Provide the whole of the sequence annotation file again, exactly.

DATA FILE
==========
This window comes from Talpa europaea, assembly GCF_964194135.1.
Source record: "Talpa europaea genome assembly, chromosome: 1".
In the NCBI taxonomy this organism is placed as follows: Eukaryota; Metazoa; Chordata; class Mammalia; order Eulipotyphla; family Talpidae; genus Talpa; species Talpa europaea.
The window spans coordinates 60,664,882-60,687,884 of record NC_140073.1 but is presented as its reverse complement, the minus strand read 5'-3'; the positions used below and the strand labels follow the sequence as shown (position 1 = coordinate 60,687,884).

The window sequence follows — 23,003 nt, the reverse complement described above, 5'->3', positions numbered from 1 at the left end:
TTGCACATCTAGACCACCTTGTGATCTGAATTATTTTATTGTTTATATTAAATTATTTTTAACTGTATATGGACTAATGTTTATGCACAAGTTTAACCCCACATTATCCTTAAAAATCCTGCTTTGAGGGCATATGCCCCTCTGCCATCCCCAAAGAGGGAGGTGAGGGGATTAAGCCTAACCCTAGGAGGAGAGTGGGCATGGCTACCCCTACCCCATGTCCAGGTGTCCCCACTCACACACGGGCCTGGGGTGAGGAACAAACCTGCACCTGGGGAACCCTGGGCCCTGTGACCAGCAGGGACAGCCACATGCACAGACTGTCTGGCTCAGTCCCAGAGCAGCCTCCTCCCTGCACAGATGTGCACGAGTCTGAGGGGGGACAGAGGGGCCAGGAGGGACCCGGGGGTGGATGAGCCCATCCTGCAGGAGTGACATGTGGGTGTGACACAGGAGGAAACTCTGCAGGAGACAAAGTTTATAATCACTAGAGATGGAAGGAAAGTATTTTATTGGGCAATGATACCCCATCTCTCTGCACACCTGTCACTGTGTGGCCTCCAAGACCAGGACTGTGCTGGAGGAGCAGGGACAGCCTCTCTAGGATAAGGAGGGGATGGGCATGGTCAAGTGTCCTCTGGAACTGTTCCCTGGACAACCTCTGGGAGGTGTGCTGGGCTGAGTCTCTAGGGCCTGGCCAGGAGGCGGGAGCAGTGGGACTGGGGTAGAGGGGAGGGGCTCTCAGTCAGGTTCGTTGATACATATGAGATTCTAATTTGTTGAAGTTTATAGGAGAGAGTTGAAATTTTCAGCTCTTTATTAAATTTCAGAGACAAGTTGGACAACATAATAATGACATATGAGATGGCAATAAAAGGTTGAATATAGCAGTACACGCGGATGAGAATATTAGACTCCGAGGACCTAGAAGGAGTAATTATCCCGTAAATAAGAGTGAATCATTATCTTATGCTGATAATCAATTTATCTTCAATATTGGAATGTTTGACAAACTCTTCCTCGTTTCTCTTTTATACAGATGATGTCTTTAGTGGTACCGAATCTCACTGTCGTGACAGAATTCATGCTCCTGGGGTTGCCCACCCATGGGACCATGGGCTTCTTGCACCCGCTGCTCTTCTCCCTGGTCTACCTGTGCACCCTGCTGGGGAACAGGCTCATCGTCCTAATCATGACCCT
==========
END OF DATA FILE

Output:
This window comes from Talpa europaea, assembly GCF_964194135.1.
Source record: "Talpa europaea genome assembly, chromosome: 1".
In the NCBI taxonomy this organism is placed as follows: Eukaryota; Metazoa; Chordata; class Mammalia; order Eulipotyphla; family Talpidae; genus Talpa; species Talpa europaea.
The window spans coordinates 60,664,882-60,687,884 of record NC_140073.1 but is presented as its reverse complement, the minus strand read 5'-3'; the positions used below and the strand labels follow the sequence as shown (position 1 = coordinate 60,687,884).

The window sequence follows — 23,003 nt, the reverse complement described above, 5'->3', positions numbered from 1 at the left end:
TTGCACATCTAGACCACCTTGTGATCTGAATTATTTTATTGTTTATATTAAATTATTTTTAACTGTATATGGACTAATGTTTATGCACAAGTTTAACCCCACATTATCCTTAAAAATCCTGCTTTGAGGGCATATGCCCCTCTGCCATCCCCAAAGAGGGAGGTGAGGGGATTAAGCCTAACCCTAGGAGGAGAGTGGGCATGGCTACCCCTACCCCATGTCCAGGTGTCCCCACTCACACACGGGCCTGGGGTGAGGAACAAACCTGCACCTGGGGAACCCTGGGCCCTGTGACCAGCAGGGACAGCCACATGCACAGACTGTCTGGCTCAGTCCCAGAGCAGCCTCCTCCCTGCACAGATGTGCACGAGTCTGAGGGGGGACAGAGGGGCCAGGAGGGACCCGGGGGTGGATGAGCCCATCCTGCAGGAGTGACATGTGGGTGTGACACAGGAGGAAACTCTGCAGGAGACAAAGTTTATAATCACTAGAGATGGAAGGAAAGTATTTTATTGGGCAATGATACCCCATCTCTCTGCACACCTGTCACTGTGTGGCCTCCAAGACCAGGACTGTGCTGGAGGAGCAGGGACAGCCTCTCTAGGATAAGGAGGGGATGGGCATGGTCAAGTGTCCTCTGGAACTGTTCCCTGGACAACCTCTGGGAGGTGTGCTGGGCTGAGTCTCTAGGGCCTGGCCAGGAGGCGGGAGCAGTGGGACTGGGGTAGAGGGGAGGGGCTCTCAGTCAGGTTCGTTGATACATATGAGATTCTAATTTGTTGAAGTTTATAGGAGAGAGTTGAAATTTTCAGCTCTTTATTAAATTTCAGAGACAAGTTGGACAACATAATAATGACATATGAGATGGCAATAAAAGGTTGAATATAGCAGTACACGCGGATGAGAATATTAGACTCCGAGGACCTAGAAGGAGTAATTATCCCGTAAATAAGAGTGAATCATTATCTTATGCTGATAATCAATTTATCTTCAATATTGGAATGTTTGACAAACTCTTCCTCGTTTCTCTTTTATACAGATGATGTCTTTAGTGGTACCGAATCTCACTGTCGTGACAGAATTCATGCTCCTGGGGTTGCCCACCCATGGGACCATGGGCTTCTTGCACCCGCTGCTCTTCTCCCTGGTCTACCTGTGCACCCTGCTGGGGAACAGGCTCATCGTCCTAATCATGACCCT